BEETHOVEN's "Archduke" Trio (1811)
Considered to be the 'magnum opus' of the piano trio literature, Beethoven's
"Archduke" Trio remains one of the most curious examples of his compositional
process. It bears the nickname "Archduke" because it was written for Archduke Rudolph
of Austria (to whom Beethoven also dedicated the Emperor Concerto, the
Hammerklavier Piano Sonata, and Missa Solemnis). The trio is beautiful and delightfully
bizarre. There are four movements, but it feels like there are three because the 3rd and
4th movements are connected (or played 'attaca' in music terms). So you will not hear a
break between them, however the change in tempo and mood should make it
I - The ﬁrst movement begins in a most famous way with the 'main' theme of the
movement in the piano alone. The strings then enter each claiming their third of the
stage with individual displays for the audience before all coming together as three, to
restate the exceedingly beautiful 'main' theme again in harmony; and we are off.
From this point on think about listening like you are watching a movie. The action
and plot winds through fantastic landscapes and fascinating scenarios. If you are
really, really listening, the whole story is in the notes, and words will not help you
understand what he is really saying. If you are really listening hard (close your eyes if
it helps and have a mind 'open' to any change of course that Beethoven has in
store), you will be sung a timeless story, set in an unexplored terrain, and told
through touching sentimentality and bold humor.
! [12 minute movement]
II - The second movement is a simple 'scherzo' meaning 'joke' in italian. Just enjoy how
fun it is. oh, and listen for a creeping, sinister character that seems it could strike at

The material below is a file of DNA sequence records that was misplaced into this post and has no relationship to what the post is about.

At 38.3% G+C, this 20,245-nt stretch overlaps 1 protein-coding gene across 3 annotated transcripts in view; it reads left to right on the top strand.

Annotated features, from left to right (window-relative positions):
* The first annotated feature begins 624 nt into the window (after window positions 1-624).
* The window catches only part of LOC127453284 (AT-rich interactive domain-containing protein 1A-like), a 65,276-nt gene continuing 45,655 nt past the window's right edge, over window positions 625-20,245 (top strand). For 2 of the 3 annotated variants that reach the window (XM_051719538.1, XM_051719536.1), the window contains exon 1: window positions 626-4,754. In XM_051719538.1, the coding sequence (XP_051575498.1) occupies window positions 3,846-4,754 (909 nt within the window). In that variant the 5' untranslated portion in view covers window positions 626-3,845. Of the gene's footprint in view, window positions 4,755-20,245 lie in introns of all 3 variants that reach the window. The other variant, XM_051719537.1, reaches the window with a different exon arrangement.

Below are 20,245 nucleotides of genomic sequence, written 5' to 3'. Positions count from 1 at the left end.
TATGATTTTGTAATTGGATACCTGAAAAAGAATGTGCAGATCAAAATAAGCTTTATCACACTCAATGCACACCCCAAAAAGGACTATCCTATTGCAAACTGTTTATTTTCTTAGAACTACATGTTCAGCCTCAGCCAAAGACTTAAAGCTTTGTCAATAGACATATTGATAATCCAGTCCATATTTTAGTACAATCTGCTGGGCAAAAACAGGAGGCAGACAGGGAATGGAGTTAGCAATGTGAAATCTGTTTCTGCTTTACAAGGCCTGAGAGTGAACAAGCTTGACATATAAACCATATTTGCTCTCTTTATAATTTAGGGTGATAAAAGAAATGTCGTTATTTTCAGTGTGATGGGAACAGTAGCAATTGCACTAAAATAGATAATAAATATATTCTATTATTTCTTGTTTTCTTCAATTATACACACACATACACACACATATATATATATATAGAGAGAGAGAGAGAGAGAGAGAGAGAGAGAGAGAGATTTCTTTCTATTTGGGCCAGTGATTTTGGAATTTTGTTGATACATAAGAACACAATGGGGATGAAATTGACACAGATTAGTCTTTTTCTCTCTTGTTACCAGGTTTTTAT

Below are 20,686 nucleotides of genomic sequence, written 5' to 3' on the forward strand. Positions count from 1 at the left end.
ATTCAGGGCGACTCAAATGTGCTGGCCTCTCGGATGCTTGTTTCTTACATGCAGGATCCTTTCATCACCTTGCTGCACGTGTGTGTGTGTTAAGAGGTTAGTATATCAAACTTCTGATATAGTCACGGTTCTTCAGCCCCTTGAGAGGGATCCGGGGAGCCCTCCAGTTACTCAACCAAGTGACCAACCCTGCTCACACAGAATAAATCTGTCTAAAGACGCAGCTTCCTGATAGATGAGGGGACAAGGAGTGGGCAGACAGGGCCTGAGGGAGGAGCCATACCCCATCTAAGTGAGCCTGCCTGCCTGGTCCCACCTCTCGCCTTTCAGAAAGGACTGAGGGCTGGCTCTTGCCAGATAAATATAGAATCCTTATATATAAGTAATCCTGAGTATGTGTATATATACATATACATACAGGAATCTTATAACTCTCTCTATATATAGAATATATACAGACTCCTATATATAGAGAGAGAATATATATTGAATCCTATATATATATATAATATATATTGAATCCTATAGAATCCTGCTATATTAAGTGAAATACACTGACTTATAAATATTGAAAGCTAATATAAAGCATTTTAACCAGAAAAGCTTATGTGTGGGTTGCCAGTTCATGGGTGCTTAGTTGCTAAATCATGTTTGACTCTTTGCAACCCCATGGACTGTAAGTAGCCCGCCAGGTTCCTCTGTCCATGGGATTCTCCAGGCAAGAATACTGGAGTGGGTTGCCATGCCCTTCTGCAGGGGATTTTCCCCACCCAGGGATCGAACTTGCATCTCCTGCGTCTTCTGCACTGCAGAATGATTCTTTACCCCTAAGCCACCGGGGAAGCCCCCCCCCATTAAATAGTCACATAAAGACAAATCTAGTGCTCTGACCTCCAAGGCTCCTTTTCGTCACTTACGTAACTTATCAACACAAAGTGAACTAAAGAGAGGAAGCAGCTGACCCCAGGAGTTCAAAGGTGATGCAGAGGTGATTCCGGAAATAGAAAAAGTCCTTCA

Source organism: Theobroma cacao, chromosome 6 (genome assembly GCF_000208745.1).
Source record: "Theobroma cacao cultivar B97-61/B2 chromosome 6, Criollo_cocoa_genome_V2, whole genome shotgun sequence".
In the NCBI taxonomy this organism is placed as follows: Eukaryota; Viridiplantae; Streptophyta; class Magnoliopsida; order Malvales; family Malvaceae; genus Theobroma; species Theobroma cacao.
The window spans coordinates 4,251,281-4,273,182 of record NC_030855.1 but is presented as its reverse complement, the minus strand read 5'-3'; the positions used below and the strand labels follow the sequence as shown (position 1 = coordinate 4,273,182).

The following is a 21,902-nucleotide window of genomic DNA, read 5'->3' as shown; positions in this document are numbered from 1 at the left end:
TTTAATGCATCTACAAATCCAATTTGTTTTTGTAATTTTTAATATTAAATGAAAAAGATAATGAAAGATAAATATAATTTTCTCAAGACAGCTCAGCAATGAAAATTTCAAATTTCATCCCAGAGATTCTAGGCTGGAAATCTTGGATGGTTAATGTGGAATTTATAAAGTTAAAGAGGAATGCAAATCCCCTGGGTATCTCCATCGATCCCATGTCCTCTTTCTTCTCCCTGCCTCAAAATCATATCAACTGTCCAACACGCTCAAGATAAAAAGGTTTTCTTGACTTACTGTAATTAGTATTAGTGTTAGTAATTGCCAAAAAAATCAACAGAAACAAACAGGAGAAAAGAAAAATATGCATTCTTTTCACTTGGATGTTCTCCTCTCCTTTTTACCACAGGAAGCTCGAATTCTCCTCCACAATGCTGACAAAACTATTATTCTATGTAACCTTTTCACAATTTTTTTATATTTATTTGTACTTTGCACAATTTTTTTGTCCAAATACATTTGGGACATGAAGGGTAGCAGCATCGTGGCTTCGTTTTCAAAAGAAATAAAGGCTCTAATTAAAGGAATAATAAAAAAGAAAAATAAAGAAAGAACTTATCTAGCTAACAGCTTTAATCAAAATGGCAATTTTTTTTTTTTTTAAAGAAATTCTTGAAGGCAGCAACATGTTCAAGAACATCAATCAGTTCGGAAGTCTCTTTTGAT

any second (near the middle)
III - The third movement is the 'heart' of the work, not just because it is in the middle, but
because it is where Beethoven constructs the fragile and emotional 'soul' of his trio.
It plays like a church hymn, but tinged a bit more with romantic love rather than piety.
Innocent, gorgeous, and vulnerable is this music; it is a 'theme and variations' so for
the ﬁrst 8 minutes of the movement Beethoven recomposes the 'love hymn' over and
over again just trying to ﬁnd the right words. But isn't that how it always is with any
true expression of love? At about minute 8 when he has searched all he can,
Beethoven arrives at a stagnant conclusion. He tries restating the original theme
(back when it sounded like a hymn) only the context has changed. This this brief
moment of despair and confusion is meant to prepare your heart for what is to come.
(if you are the kind of person who loves to tear up at concerts, this would be the
appropriate time) What follows is that perfect way of saying the thing you could only
feel in your heart; and could thus ﬁnd no translation in any language. His search can
be ended, he has achieved the translation of human emotions (in this case romance
and love) into a form you and I can understand without words. By the way, yes, this
is the Beethoven that was largely responsible for the paradigm shift that created
"The Romantic Era" (1800-1900). You are hearing the historical sketching of a man
that changed our world view- relinquishing powdered wigs and 'court-minuette
parties,' and embracing an insatiable hunger for the raw want and power of human
(So where exactly is the beginning of the 4th movement? Well, as soon as the music
sounds much more hilarious, and you feel like you are in a 'turn-of-the-19th-century'
bar, you're in the 4th movement)
IV - At this point one could not have imagined more different music from what was just
heard. I'll keep if brief. The 4th movement is everything that the 3rd movement is not.
It is saloon music (we only wish we had an 'out-of-tune upright' piano to play this on!)
Galant in spirit and totally carefree, there is a almost nothing but joy and humor in
this ﬁnale. So, it is anything but serious, nothing if not fun, and even sounds like a
country hoe-down at one point near the end. Yep: one of the most studied
masterpieces in the chamber music repertoire and in the entire academic history of
mankind and western aesthetics, ends with hoe-down music. It's true.
We hope you have as much fun as we do!